# Convert decimal representing time to hour, minutes, seconds

Facebook and Stack Exchange are now working together to support the Facebook developer community. Facebook engineers participate here along with the best Facebook developers in the world. If you have a technical question about Facebook, this is the best place to ask.

I have a decimal. The range of this decimal is between 0 and 23.999999. This decimal represents a time. For example, if the decimal is 0.25, then the time it represents is 12:15 AM. If the decimal is 23.50, the time it represents is 11:30 PM.

I have three variables: - Hours - Minutes - Seconds

Using this decimal, how do I fill in the `Hours`, `Minutes`, and `Seconds` values?

-
 What language ? – Marlon Apr 18 '11 at 2:34 Judging from the username, probably a .NET language :P – Domenic Apr 18 '11 at 2:35

Well, here's an answer in C#, but it's generally the same idea in most languages:

``````int hours = (int)hoursDecimal;
decimal minutesDecimal = ((hoursDecimal - hours) * 60);
int minutes = (int)minutesDecimal;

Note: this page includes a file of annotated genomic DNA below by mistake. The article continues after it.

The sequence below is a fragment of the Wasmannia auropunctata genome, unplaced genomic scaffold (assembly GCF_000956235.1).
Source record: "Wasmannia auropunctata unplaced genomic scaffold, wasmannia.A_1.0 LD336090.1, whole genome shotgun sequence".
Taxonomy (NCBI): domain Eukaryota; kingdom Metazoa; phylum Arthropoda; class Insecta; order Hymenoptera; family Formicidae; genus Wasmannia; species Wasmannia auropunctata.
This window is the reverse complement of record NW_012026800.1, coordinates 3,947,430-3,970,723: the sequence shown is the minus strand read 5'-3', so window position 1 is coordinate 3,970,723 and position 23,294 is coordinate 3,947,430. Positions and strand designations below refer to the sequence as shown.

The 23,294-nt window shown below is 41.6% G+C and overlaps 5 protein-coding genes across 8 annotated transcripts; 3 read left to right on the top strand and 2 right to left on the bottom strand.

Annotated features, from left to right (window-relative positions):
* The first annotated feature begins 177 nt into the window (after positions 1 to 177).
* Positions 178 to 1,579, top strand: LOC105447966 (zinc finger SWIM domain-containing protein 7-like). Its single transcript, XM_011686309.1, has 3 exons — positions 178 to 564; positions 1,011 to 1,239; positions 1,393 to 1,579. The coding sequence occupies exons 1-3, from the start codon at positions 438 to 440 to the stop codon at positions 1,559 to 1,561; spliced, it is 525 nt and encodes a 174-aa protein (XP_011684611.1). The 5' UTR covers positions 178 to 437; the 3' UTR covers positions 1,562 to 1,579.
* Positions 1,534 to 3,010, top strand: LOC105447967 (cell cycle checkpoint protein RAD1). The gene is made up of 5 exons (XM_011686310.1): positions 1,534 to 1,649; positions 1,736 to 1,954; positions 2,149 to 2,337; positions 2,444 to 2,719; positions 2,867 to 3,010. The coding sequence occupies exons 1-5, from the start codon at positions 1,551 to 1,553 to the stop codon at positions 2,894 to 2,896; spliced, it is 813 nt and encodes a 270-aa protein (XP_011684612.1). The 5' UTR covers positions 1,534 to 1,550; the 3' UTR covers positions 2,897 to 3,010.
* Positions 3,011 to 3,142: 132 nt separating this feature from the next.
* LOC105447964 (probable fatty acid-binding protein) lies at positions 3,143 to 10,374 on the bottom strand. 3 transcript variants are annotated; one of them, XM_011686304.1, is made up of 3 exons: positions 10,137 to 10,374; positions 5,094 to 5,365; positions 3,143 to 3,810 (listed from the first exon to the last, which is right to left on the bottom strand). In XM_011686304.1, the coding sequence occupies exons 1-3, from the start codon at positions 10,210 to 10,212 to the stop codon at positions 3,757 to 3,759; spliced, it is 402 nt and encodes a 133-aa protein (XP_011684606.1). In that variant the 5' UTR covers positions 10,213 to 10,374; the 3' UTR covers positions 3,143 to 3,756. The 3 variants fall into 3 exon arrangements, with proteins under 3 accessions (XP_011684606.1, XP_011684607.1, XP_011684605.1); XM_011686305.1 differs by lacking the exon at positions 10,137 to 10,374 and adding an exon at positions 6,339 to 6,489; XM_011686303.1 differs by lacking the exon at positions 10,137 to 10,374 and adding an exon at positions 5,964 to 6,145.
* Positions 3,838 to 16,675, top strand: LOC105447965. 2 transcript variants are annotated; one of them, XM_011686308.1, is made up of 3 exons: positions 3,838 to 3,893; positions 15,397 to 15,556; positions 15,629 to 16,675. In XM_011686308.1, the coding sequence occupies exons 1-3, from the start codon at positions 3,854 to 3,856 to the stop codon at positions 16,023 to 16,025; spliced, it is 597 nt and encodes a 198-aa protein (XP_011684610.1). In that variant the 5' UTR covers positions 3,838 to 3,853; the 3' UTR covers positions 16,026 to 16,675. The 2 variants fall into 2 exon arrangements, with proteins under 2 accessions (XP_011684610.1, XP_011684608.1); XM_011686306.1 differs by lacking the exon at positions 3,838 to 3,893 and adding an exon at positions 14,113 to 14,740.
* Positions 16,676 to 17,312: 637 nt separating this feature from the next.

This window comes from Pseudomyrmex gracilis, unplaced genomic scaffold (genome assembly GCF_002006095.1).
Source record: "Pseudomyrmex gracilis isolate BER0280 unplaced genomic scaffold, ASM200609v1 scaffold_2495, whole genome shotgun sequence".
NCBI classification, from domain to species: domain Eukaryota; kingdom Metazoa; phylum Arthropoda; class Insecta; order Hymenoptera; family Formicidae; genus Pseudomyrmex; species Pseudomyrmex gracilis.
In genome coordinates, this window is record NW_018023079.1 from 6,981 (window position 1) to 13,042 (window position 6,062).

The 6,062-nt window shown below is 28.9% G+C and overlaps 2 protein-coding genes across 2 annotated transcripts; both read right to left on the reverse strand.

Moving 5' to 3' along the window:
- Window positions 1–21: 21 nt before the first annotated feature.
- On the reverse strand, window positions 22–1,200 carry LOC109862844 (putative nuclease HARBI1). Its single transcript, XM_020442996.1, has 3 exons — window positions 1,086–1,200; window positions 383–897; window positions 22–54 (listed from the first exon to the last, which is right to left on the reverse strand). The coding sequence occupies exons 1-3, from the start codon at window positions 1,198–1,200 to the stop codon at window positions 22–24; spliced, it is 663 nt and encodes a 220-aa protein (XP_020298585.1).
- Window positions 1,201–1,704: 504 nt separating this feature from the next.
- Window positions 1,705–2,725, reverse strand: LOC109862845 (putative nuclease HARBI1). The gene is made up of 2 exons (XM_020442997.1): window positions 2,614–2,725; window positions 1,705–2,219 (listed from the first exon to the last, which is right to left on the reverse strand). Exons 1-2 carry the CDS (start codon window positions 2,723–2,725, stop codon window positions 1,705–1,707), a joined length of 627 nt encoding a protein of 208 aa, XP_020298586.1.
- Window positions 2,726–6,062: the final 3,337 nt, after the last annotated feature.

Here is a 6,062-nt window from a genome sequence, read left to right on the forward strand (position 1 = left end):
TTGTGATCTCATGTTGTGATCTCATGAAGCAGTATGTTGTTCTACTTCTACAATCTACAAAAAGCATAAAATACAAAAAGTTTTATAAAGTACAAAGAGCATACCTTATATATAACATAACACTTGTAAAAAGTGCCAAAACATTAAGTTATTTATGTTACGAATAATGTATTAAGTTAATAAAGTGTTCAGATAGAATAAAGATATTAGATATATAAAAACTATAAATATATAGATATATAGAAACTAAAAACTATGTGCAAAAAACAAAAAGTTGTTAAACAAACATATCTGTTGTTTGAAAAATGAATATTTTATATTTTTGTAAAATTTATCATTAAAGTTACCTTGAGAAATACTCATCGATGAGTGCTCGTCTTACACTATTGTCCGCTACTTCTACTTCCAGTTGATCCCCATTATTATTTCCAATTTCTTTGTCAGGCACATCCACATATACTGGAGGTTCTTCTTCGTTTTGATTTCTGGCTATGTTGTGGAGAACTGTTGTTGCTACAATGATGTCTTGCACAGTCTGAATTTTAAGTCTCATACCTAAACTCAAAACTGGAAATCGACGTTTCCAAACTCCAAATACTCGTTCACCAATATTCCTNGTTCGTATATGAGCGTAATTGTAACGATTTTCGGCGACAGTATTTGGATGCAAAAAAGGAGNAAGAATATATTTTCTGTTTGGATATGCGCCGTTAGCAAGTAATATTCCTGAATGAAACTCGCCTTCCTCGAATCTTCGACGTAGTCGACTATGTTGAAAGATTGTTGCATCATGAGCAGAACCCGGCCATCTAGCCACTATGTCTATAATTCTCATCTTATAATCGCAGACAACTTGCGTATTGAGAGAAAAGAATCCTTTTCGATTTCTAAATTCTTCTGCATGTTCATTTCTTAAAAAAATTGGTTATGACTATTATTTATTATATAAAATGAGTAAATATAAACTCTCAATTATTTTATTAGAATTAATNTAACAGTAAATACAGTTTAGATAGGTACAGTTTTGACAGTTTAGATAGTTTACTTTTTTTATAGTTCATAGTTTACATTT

int seconds = (int)((minutesDecimal - minutes) * 60);
``````
-
int seconds = (minutesAsADecimal - minutesAsAnInt) * 60? – DotNetDateQuestion Apr 18 '11 at 3:37
I see a question mark, but I don't understand the question... – Domenic Apr 18 '11 at 6:15

you can use the floor function to strip off the hours and leave the minuites and seconds as a fraction of an hour. Then you can use the floor function again to strip off the minuites as a fraction of an hour. you are then left with the seconds ( as fractions of an hour )

below a simple example to print hours and mins sunrise is in fractional hours since midnight

``````printf( "sunrise %ld:%ld, \n",
(long)floor( sunrise ),
(long)(floor( sunrise * 60 ) - 60 * floor( sunrise )) );
``````
-

The hours should be pretty easy.

There are 60 minutes in 1 hour, so get the decimal part, multiply it by 60, and take the integer. Take the decimal again, multiply it again by 60, and you have your seconds.

For example, let's take the number `20.38490`

We know it's hour 20, or 8 PM.

This leaves us with the number `.38490`

Multiplying with 60, we get 23.094 minutes.

Multiplying `.094` with 60, we get 5 seconds.

-

Whatever language you use, you can do this using the math functions: MOD and FLOOR/TRUNC

Let "dec" be the decimal variable

``````trunc(mod(dec, 1)) => hours
trunc(mod(dec * 60, 60)) => minutes
trunc(mod(dec * 3600, 60)) => seconds
``````

In C#, you can truncate a decimal to int using just explicit casting, e.g.

``````int seconds = (int) ((dec * 3600) % 60)
``````
-